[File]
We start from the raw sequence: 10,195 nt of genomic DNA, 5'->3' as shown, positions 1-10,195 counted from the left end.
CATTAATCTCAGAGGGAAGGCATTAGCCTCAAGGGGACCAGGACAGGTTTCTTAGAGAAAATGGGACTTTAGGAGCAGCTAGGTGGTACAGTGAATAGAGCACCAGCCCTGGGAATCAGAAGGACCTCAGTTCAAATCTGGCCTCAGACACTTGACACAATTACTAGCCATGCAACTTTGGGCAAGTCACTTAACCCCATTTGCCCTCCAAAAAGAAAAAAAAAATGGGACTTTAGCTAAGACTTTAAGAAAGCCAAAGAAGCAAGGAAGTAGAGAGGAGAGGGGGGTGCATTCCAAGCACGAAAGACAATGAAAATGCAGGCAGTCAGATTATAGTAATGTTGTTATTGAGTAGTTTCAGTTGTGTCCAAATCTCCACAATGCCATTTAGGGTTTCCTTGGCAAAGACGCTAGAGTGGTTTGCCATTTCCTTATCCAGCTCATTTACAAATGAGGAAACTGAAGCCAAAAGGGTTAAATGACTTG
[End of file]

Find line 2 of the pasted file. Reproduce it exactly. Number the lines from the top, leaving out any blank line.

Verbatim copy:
CATTAATCTCAGAGGGAAGGCATTAGCCTCAAGGGGACCAGGACAGGTTTCTTAGAGAAAATGGGACTTTAGGAGCAGCTAGGTGGTACAGTGAATAGAGCACCAGCCCTGGGAATCAGAAGGACCTCAGTTCAAATCTGGCCTCAGACACTTGACACAATTACTAGCCATGCAACTTTGGGCAAGTCACTTAACCCCATTTGCCCTCCAAAAAGAAAAAAAAAATGGGACTTTAGCTAAGACTTTAAGAAAGCCAAAGAAGCAAGGAAGTAGAGAGGAGAGGGGGGTGCATTCCAAGCACGAAAGACAATGAAAATGCAGGCAGTCAGATTATAGTAATGTTGTTATTGAGTAGTTTCAGTTGTGTCCAAATCTCCACAATGCCATTTAGGGTTTCCTTGGCAAAGACGCTAGAGTGGTTTGCCATTTCCTTATCCAGCTCATTTACAAATGAGGAAACTGAAGCCAAAAGGGTTAAATGACTTG